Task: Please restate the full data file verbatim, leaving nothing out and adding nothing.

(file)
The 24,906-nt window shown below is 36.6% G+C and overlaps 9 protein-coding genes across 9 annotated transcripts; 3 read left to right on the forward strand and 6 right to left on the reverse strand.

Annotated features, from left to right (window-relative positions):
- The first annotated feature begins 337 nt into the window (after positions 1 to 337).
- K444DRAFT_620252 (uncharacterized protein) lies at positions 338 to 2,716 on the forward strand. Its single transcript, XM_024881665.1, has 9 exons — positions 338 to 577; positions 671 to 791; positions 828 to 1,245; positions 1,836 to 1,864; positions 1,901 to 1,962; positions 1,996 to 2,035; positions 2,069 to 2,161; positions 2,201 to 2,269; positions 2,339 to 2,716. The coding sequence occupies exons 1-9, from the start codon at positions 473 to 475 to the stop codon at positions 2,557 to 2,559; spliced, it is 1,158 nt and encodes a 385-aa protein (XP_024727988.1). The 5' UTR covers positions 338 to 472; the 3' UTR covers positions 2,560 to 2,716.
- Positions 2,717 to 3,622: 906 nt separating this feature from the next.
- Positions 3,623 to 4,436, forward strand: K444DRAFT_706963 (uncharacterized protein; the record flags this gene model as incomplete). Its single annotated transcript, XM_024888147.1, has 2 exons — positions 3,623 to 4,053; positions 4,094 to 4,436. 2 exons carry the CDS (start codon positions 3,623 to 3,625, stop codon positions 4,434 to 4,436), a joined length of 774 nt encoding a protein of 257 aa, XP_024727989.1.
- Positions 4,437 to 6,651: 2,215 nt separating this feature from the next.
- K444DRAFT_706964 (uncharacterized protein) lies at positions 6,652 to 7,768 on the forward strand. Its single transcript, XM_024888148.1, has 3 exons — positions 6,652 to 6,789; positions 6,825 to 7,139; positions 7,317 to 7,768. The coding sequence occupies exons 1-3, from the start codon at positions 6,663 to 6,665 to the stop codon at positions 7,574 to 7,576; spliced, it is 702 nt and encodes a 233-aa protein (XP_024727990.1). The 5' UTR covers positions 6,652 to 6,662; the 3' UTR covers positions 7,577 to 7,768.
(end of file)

The 24,906-nt window shown below is 36.6% G+C and overlaps 9 protein-coding genes across 9 annotated transcripts; 3 read left to right on the forward strand and 6 right to left on the reverse strand.

Annotated features, from left to right (window-relative positions):
- The first annotated feature begins 337 nt into the window (after positions 1 to 337).
- K444DRAFT_620252 (uncharacterized protein) lies at positions 338 to 2,716 on the forward strand. Its single transcript, XM_024881665.1, has 9 exons — positions 338 to 577; positions 671 to 791; positions 828 to 1,245; positions 1,836 to 1,864; positions 1,901 to 1,962; positions 1,996 to 2,035; positions 2,069 to 2,161; positions 2,201 to 2,269; positions 2,339 to 2,716. The coding sequence occupies exons 1-9, from the start codon at positions 473 to 475 to the stop codon at positions 2,557 to 2,559; spliced, it is 1,158 nt and encodes a 385-aa protein (XP_024727988.1). The 5' UTR covers positions 338 to 472; the 3' UTR covers positions 2,560 to 2,716.
- Positions 2,717 to 3,622: 906 nt separating this feature from the next.
- Positions 3,623 to 4,436, forward strand: K444DRAFT_706963 (uncharacterized protein; the record flags this gene model as incomplete). Its single annotated transcript, XM_024888147.1, has 2 exons — positions 3,623 to 4,053; positions 4,094 to 4,436. 2 exons carry the CDS (start codon positions 3,623 to 3,625, stop codon positions 4,434 to 4,436), a joined length of 774 nt encoding a protein of 257 aa, XP_024727989.1.
- Positions 4,437 to 6,651: 2,215 nt separating this feature from the next.
- K444DRAFT_706964 (uncharacterized protein) lies at positions 6,652 to 7,768 on the forward strand. Its single transcript, XM_024888148.1, has 3 exons — positions 6,652 to 6,789; positions 6,825 to 7,139; positions 7,317 to 7,768. The coding sequence occupies exons 1-3, from the start codon at positions 6,663 to 6,665 to the stop codon at positions 7,574 to 7,576; spliced, it is 702 nt and encodes a 233-aa protein (XP_024727990.1). The 5' UTR covers positions 6,652 to 6,662; the 3' UTR covers positions 7,577 to 7,768.